• Identifying and managing product and process Nonconformance and eliminating its cause is critical to an organization’s quality system. This is especially pertinent in the stringent FDA and ISO-compliant environments, where a non-conforming product, material, or component could lead to costly rework, or worse, a product recall. CQ’s primary goal, in addition to reducing CoQ, is to capture and act on a nonconformance before it leaves the organization and reaches a customer.

    • Reduce CoQ due to internal failures with a collaborative approach to nonconformance management, organization can prevent any variance to process, parts, or equipment and ensure periodic training of shop floor workers to align to the ever-changing quality parameters.

    • Leverage Einstein predictive analytics to spot nonconformance trends and draw insights from data, escalate to a CAPA ahead of time and drive Continuous Improvement (CI) of the entire quality management process.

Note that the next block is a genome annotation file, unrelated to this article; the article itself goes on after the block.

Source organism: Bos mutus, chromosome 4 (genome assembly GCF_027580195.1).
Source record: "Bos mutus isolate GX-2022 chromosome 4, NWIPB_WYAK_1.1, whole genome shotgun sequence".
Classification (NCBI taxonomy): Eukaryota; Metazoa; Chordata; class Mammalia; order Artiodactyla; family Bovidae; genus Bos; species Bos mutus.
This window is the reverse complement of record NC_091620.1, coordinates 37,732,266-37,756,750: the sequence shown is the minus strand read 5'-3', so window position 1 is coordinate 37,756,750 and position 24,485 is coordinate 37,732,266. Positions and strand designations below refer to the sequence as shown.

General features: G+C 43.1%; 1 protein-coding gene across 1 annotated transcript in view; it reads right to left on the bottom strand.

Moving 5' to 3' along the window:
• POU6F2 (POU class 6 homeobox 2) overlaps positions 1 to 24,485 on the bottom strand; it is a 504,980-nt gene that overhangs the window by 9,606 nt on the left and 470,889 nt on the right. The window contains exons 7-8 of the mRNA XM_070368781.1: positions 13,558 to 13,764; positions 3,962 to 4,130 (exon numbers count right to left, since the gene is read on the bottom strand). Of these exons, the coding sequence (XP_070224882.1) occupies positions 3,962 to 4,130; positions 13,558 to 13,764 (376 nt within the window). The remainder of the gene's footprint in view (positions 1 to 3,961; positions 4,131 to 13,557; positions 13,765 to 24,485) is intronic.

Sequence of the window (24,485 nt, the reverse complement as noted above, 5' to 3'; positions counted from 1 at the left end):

• Catch nonconformance early before it reaches a customer and prevents a potential injury for the end-user, avoid unnecessary penalties/fines and protect brand image.

    • With robust process control to reduce quality gaps and conform to product specifications, attain greater customer satisfaction by reducing client objections.

    • CQ’s EQMS automates ISO and FDA-compliance using a risk-based approach to prioritize nonconformances and initiate corrections.

    • Using an integrated Risk Management Module, automate nonconformance management workflows to identify, document, and prevent nonconformances, with a specific focus on high-risk nonconformances to minimize risk.

  • An adverse event is any unintented experience a patient encounter upon using a medical product. Some of the most prominent ones include death, life-threatening symptoms, disability or permanent damage, hospitalization, or congenital anomaly. FDA recommends patients and medical device users to report these cases to take action.